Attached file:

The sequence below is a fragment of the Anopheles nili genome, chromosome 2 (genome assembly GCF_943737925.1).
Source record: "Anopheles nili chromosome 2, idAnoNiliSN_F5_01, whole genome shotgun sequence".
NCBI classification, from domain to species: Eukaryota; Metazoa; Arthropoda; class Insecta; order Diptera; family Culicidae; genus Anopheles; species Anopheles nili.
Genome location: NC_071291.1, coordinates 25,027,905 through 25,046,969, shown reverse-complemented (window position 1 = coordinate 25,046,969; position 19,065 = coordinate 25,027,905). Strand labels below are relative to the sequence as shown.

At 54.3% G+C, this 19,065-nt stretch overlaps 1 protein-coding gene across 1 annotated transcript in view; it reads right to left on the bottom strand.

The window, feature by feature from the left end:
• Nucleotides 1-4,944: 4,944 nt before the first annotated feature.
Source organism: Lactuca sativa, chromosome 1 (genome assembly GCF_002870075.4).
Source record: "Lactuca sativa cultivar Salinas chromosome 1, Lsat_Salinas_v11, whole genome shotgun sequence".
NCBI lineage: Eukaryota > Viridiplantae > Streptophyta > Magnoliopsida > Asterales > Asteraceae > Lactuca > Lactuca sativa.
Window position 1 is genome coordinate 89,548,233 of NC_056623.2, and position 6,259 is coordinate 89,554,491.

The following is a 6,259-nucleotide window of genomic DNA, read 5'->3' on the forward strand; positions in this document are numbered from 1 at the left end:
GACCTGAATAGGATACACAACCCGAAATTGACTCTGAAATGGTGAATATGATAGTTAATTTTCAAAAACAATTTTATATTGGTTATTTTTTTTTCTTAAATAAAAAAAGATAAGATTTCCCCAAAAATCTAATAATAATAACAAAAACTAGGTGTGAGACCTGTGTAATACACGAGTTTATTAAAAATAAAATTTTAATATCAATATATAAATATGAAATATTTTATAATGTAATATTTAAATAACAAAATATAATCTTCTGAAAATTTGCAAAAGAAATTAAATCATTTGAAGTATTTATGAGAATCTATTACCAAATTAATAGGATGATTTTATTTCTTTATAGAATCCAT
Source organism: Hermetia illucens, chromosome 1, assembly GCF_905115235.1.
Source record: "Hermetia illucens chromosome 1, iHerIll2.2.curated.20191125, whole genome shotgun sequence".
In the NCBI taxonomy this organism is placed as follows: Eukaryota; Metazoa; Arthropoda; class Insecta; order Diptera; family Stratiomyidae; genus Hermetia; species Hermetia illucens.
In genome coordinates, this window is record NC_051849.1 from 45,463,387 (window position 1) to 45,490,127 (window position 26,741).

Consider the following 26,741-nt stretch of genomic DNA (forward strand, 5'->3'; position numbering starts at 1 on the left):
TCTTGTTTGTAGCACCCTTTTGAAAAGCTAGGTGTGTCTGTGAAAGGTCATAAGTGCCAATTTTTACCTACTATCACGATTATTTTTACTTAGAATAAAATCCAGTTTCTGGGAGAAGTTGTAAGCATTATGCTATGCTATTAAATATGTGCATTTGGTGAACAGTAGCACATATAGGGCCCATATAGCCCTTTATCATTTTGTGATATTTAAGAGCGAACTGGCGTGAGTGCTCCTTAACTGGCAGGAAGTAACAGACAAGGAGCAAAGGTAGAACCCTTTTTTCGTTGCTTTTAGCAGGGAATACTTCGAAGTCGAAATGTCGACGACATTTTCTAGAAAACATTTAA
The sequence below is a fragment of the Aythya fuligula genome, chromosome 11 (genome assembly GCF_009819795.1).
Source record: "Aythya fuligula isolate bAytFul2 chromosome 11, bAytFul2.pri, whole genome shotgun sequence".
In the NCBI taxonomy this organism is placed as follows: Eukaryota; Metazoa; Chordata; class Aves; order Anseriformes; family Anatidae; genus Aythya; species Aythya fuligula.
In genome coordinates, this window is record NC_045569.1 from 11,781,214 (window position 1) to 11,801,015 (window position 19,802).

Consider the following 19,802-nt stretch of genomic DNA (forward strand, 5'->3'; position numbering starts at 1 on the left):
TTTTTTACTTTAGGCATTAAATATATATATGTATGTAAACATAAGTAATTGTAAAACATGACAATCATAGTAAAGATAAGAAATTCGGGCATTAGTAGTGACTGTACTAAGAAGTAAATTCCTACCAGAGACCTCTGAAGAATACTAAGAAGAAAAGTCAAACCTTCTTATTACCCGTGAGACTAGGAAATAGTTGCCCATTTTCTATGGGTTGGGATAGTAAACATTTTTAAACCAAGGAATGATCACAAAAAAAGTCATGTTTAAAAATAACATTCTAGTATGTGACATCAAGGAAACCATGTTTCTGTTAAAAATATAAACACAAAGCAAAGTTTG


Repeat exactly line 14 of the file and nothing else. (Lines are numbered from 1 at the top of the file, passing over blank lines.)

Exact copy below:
Source organism: Hermetia illucens, chromosome 1, assembly GCF_905115235.1.